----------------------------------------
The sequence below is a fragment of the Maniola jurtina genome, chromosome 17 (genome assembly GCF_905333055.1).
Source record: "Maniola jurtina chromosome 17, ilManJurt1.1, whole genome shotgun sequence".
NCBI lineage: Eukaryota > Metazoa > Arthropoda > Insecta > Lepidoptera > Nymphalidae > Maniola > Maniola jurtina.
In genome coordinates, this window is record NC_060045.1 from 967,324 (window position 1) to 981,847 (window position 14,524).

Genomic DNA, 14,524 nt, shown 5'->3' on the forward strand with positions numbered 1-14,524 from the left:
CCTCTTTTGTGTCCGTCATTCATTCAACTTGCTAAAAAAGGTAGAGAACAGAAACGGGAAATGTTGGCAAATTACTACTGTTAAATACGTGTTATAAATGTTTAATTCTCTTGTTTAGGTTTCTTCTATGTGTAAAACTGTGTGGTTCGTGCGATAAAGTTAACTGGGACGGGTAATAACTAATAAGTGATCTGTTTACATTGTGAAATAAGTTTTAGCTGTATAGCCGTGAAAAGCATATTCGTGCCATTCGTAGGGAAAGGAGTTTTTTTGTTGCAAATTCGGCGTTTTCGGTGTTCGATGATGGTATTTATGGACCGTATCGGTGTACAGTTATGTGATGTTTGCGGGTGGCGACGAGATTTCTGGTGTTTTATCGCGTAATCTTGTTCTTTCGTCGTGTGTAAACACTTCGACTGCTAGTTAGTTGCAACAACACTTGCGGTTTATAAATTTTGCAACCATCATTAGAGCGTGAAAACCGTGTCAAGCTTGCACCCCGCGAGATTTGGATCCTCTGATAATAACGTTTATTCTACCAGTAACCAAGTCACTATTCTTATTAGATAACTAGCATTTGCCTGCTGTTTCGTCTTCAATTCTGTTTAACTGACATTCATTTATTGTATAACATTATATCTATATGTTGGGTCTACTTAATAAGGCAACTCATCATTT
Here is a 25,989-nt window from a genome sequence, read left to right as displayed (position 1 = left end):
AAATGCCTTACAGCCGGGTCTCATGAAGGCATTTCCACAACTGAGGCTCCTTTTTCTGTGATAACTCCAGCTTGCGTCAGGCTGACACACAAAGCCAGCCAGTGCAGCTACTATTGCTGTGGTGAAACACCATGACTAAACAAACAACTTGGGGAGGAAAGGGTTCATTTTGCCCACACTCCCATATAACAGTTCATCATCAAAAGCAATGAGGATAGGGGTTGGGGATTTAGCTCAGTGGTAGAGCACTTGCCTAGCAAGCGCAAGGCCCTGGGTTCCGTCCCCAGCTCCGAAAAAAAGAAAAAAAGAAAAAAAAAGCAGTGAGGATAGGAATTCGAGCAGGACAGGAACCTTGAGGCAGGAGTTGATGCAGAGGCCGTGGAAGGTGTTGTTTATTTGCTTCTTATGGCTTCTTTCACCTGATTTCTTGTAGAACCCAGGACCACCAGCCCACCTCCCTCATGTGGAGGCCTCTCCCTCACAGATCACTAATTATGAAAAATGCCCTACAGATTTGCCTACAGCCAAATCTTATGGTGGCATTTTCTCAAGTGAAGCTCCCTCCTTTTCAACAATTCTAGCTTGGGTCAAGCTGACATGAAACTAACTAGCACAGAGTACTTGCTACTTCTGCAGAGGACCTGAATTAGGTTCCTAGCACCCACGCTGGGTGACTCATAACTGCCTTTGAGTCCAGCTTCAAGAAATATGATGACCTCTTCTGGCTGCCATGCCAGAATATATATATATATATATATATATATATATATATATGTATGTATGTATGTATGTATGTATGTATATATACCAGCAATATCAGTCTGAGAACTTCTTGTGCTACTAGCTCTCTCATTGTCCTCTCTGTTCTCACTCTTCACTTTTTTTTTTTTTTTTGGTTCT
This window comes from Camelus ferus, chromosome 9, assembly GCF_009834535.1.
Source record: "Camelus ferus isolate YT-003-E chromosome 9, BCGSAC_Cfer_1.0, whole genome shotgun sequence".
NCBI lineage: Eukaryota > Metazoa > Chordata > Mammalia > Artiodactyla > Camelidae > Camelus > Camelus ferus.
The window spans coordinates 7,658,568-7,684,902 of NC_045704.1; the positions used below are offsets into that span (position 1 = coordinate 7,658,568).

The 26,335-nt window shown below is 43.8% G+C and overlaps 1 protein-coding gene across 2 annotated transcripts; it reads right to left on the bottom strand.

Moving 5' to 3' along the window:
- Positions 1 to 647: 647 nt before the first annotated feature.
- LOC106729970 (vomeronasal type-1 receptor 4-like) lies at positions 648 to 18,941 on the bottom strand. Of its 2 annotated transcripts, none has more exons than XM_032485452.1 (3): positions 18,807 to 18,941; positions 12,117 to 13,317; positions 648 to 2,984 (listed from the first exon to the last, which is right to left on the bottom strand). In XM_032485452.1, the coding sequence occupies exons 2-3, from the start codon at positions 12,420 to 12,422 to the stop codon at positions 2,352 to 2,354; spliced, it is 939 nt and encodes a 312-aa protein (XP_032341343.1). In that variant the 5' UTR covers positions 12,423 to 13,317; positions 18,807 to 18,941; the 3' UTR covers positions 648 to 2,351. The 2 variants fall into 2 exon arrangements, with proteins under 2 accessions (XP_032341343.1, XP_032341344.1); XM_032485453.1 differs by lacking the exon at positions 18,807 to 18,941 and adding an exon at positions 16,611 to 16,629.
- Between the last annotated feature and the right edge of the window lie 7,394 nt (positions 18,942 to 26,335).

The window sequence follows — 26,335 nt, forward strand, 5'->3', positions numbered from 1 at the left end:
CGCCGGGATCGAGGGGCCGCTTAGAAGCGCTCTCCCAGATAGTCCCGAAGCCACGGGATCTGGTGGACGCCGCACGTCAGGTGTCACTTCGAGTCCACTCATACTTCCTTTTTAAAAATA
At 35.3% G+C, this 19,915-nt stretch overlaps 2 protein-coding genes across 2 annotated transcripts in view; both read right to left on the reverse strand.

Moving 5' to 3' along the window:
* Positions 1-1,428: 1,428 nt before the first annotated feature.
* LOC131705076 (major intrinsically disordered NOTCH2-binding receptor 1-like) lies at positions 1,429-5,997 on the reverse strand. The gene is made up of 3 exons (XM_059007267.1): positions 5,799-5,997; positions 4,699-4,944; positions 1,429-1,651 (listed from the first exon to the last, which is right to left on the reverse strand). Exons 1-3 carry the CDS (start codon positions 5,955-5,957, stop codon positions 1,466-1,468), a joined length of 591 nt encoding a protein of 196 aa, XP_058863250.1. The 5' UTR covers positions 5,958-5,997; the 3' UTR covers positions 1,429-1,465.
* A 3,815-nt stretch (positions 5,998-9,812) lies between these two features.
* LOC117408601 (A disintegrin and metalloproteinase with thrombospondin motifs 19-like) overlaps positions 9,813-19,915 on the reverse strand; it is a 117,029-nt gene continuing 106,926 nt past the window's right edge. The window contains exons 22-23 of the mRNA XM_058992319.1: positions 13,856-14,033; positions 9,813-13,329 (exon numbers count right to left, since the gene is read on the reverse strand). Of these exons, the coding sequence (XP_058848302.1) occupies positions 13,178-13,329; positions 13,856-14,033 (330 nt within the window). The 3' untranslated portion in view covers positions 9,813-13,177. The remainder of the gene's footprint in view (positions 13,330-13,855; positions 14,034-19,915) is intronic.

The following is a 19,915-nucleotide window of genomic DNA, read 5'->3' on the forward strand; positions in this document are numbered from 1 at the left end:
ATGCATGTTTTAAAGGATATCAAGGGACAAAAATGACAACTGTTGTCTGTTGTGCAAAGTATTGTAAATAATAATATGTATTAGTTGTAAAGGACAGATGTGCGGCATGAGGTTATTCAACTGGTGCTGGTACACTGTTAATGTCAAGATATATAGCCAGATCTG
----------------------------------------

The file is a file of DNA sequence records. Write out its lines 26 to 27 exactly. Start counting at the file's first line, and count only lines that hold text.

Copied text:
The following is a 19,915-nucleotide window of genomic DNA, read 5'->3' on the forward strand; positions in this document are numbered from 1 at the left end:
ATGCATGTTTTAAAGGATATCAAGGGACAAAAATGACAACTGTTGTCTGTTGTGCAAAGTATTGTAAATAATAATATGTATTAGTTGTAAAGGACAGATGTGCGGCATGAGGTTATTCAACTGGTGCTGGTACACTGTTAATGTCAAGATATATAGCCAGATCTG